Friday, November 5, 2010

Planning for Italy with Sam

Besides the new deck and trying to make a baby using an egg-donor, my biggest project is planning our spring trip to Italy.  I've always enjoyed the process of planning a vacation, and this one is especially exciting.

The first thing I had to do was to get a new passport. I lost all of my important papers, including my birth certificate and passport, during the Great Moves of 2007-2008.  I was very worried when I read on the Los Angeles County web site that it might take up to 14 weeks to get a certified copy of my birth certificate, but they got it to me in just one week. The passport was fast, too. Huge sigh of relief!

I also double-checked Sam's passport.  She went to Mexico when she was three months old so this is all old-hat for her.  I'm glad I checked because a minor's passport is only valid for five years.  We'll need to renew next year. Put that in the tickler file now!

Next, I asked Facebook to help.  I got lots of advice, and I compiled it all into a Word document (thanks, friends!).  I also asked a couple of real, live friends who gave me invaluable advice.  Based on all of that, we decided to stick with two cities for a ten day trip: Rome and Florence.  We'll also spend at least one night on the road in between, exploring the Tuscan (or maybe Umbrian) countryside via automobile.  I'm as excited about that part as I am about the big cities.

Now we need to book accommodations and flights. A quick search on Expedia told me that there are plenty of good flight options, so I started researching hotels and inns, figuring that availability might affect when we fly.  But then I realized that I needed some good maps and guidebooks before I could figure it all out.  Today I received Rick Steves' Rome, Florence & Tuscany, and Italy guidebooks, plus Streetwise maps of Rome and Florence. (I love those Streetwise maps for the US, so I'm hoping they will be reliable overseas.)

The first thing I did was open the Rome guidebook to the chapter on "Rome with Children."  It begins:
Sorry, but Rome is not a great place for little kids. Parks are rare. Kid-friendly parks are rarer. Most of the museums are low-tech and lack hands-on fun.

The good news for kids? Pizza and gelato.

As much as I like Rick Steves, this was a little bit offensive to me. Does he have kids? Or is my kid weird? My kid goes to parks and eats ice cream all the time. I'm confident that she will be utterly fascinated with just strolling the streets, and even with the art. Sure, we can't count on spending four hours straight at the Vatican Museum, but I can't believe that any of us will be jonesing for a playground.

Here is the first sentence in the next paragraph:
Rome's many squares are traffic-free, with plenty of space to run and pigeons to feed while Mom and Dad enjoy coffee at an outdoor table.

Sounds like a heavenly break from sightseeing to me. Actually, it sounds like New York without the cars. And Sam absolutely loved New York, including the walking, the subway, the buildings, and just being in a new, totally foreign environment.  Oh, and yes, especially the pigeons.

Anyway, we'll get into the sightseeing planning later.  Now we want to focus on getting inexpensive hotels in good locations for both cities - ones with private bathrooms and elevators and air conditioning, and maybe, if we're lucky, a little bit of ambiance. But really, we just want a comfortable place to sleep and watch videos and rest. I think we're going to try to hit Rome first because it will be hectic, then have a lazy day or two getting up to Florence, where I'm thinking the pace will be a bit slower.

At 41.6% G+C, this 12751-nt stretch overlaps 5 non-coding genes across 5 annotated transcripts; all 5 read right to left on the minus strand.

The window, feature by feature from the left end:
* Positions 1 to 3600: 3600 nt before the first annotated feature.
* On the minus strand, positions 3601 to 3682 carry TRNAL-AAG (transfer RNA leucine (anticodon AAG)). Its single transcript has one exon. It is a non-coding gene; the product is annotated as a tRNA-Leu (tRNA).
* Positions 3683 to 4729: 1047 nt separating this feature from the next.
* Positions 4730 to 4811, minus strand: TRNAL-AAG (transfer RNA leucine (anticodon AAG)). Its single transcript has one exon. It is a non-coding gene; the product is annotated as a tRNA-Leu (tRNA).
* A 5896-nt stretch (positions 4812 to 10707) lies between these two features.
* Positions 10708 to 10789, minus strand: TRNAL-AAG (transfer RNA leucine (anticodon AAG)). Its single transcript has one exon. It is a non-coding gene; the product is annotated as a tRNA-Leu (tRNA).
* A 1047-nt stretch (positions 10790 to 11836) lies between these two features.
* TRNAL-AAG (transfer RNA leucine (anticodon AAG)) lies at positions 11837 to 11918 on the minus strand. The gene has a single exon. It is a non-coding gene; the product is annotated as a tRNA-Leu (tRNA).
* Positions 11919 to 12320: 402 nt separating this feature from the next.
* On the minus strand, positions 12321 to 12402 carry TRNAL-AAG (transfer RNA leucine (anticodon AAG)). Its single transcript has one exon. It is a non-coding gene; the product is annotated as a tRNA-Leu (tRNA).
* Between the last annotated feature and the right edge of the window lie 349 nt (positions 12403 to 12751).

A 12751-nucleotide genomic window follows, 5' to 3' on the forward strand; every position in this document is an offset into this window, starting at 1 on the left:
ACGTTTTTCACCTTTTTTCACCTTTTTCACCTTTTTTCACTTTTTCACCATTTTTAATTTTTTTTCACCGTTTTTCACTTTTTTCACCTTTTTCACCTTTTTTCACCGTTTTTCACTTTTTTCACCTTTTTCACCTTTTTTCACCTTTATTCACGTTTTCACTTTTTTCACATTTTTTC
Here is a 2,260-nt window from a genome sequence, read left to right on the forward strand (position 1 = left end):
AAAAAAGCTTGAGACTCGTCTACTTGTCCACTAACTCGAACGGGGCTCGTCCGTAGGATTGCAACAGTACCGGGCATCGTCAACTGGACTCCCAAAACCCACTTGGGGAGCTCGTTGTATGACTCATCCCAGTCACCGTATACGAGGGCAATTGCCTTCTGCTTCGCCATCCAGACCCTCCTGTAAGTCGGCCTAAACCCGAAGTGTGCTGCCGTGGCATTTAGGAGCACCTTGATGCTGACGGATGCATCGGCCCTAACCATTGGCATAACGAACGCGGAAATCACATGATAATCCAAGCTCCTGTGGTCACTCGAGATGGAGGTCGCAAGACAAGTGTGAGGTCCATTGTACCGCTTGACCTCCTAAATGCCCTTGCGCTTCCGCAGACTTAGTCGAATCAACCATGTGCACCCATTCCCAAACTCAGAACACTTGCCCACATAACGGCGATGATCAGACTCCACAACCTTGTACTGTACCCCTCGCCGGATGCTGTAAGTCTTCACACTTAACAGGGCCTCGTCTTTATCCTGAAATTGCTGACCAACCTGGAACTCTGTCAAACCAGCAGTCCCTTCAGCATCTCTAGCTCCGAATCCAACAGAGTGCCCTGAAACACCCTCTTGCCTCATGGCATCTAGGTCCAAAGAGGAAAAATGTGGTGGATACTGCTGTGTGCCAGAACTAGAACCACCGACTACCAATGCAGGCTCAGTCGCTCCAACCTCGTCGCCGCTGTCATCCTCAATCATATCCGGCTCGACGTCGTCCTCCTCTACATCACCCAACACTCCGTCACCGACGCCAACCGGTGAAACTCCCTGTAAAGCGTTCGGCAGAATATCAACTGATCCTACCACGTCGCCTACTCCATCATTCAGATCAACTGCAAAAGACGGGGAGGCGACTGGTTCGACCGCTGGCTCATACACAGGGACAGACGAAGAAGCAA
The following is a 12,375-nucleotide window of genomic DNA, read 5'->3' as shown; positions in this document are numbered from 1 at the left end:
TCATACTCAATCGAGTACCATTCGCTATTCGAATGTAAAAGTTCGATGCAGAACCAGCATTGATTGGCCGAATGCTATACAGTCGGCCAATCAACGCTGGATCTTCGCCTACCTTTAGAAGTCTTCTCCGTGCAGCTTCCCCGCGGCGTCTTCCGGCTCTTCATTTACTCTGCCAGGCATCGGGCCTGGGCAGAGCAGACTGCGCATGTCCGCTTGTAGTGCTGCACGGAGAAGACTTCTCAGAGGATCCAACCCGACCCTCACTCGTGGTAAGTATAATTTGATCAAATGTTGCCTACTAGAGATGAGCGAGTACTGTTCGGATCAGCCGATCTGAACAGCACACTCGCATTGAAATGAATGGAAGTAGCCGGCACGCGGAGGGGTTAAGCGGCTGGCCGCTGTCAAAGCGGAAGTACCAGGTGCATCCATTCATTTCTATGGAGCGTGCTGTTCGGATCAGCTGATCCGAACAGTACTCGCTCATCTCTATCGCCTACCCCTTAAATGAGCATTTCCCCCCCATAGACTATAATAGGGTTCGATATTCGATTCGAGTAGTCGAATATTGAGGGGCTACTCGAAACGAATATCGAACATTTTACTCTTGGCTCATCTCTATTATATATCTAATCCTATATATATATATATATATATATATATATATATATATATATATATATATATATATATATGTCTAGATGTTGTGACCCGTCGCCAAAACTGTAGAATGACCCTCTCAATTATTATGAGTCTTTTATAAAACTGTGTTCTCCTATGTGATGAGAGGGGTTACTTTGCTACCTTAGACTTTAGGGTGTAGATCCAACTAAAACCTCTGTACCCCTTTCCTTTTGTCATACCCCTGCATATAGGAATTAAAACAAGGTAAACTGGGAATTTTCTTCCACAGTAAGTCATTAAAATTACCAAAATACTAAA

Like I said, I love planning. I love trying to figure out all of these little details to make the trip as great as possible.  Planning doesn't mean scheduling every little thing, but it does mean being prepared.

Next up, I'll start working through Rick Steves' Italian Phrase Book and Dictionary, which has been sitting hopefully on my bookshelf for eight years.


  1. Wow, that trip is exciting. Forget Steves, I've got a couple of ideas for "Rome With Children". These are obvious famous spots which you may already have researched, but the ones I can think of that would be particularly fun for kids are:

    1. The Forum, which is the excavated remains of ancient Rome. It's acres of steps, columns, and bushes. Very cool.
    2. San Clemente, a church that is 3 churches one on top of the other. You can walk down stairs into the (well-lit) basement, which is another church, and so on.
    3. The Colosseum, site of ancient gladiatorial combat (and... pep rallies? concerts?) An amazing structure. You can't go just anywhere; there are limited observation areas, because it's ruins and some of it is unsafe, but still fun and I think it's near the sites. Search out the stray cats!
    4. Trevi Fountain. Probably the best fountain ever. A wonderful plaza.

  2. Yes, the Forum, Colosseum and Trevi Fountain are all on our list and I don't see why little kids wouldn't love them all. I'm looking forward to the stray cats. I don't know about San Clemente but I'll look it up. Thanks!

  3. Amy,

    When I stayed in Tuscany a number of years back, there were tons of little cottages and apartments for rents, just 15-20 minutes outside of Florence. We stayed in a 1 1/2 room place above a barn, right on an old olive farm - and I bet that would be a lot more fun than a hotel. I remember the sun rising over the green hills, and the unique smell of the country side - and still being only 15-20 minutes by car from Florence.

    Might be worth checking into - I always find that staying at a hotel for more than 2-3 days with the kids is challenging, and I can just see how much fun my little ones would have at a place like the one we stayed at.

    This web sites offers these types of rustic accommodations, and some seem to be very cute, and very affordable at the same time...